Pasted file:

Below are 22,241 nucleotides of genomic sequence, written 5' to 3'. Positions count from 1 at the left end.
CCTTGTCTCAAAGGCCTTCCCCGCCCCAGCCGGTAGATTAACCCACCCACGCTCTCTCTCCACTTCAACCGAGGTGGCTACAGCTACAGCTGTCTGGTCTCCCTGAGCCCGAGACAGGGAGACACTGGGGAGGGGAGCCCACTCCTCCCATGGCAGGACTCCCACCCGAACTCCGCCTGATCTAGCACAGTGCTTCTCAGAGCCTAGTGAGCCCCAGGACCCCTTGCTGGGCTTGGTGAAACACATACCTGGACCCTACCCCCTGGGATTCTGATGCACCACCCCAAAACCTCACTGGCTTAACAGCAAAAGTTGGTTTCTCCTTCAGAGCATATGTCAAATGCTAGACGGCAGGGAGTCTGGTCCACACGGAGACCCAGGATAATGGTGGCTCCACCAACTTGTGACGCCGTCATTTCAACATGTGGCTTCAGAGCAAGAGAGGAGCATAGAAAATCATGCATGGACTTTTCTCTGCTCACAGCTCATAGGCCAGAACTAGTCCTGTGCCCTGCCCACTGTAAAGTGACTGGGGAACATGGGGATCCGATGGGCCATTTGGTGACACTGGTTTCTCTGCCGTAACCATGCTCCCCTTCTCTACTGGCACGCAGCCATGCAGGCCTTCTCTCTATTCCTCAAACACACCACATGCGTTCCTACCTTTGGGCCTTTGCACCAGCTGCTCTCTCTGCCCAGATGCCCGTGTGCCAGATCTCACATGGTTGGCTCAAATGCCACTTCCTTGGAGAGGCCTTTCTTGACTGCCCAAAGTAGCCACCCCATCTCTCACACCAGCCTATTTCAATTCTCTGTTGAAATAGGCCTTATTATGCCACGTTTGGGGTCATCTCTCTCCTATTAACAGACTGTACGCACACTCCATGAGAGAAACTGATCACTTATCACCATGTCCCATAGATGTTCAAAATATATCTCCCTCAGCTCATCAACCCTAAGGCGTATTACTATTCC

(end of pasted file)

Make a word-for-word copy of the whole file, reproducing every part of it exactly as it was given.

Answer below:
Below are 22,241 nucleotides of genomic sequence, written 5' to 3'. Positions count from 1 at the left end.
CCTTGTCTCAAAGGCCTTCCCCGCCCCAGCCGGTAGATTAACCCACCCACGCTCTCTCTCCACTTCAACCGAGGTGGCTACAGCTACAGCTGTCTGGTCTCCCTGAGCCCGAGACAGGGAGACACTGGGGAGGGGAGCCCACTCCTCCCATGGCAGGACTCCCACCCGAACTCCGCCTGATCTAGCACAGTGCTTCTCAGAGCCTAGTGAGCCCCAGGACCCCTTGCTGGGCTTGGTGAAACACATACCTGGACCCTACCCCCTGGGATTCTGATGCACCACCCCAAAACCTCACTGGCTTAACAGCAAAAGTTGGTTTCTCCTTCAGAGCATATGTCAAATGCTAGACGGCAGGGAGTCTGGTCCACACGGAGACCCAGGATAATGGTGGCTCCACCAACTTGTGACGCCGTCATTTCAACATGTGGCTTCAGAGCAAGAGAGGAGCATAGAAAATCATGCATGGACTTTTCTCTGCTCACAGCTCATAGGCCAGAACTAGTCCTGTGCCCTGCCCACTGTAAAGTGACTGGGGAACATGGGGATCCGATGGGCCATTTGGTGACACTGGTTTCTCTGCCGTAACCATGCTCCCCTTCTCTACTGGCACGCAGCCATGCAGGCCTTCTCTCTATTCCTCAAACACACCACATGCGTTCCTACCTTTGGGCCTTTGCACCAGCTGCTCTCTCTGCCCAGATGCCCGTGTGCCAGATCTCACATGGTTGGCTCAAATGCCACTTCCTTGGAGAGGCCTTTCTTGACTGCCCAAAGTAGCCACCCCATCTCTCACACCAGCCTATTTCAATTCTCTGTTGAAATAGGCCTTATTATGCCACGTTTGGGGTCATCTCTCTCCTATTAACAGACTGTACGCACACTCCATGAGAGAAACTGATCACTTATCACCATGTCCCATAGATGTTCAAAATATATCTCCCTCAGCTCATCAACCCTAAGGCGTATTACTATTCC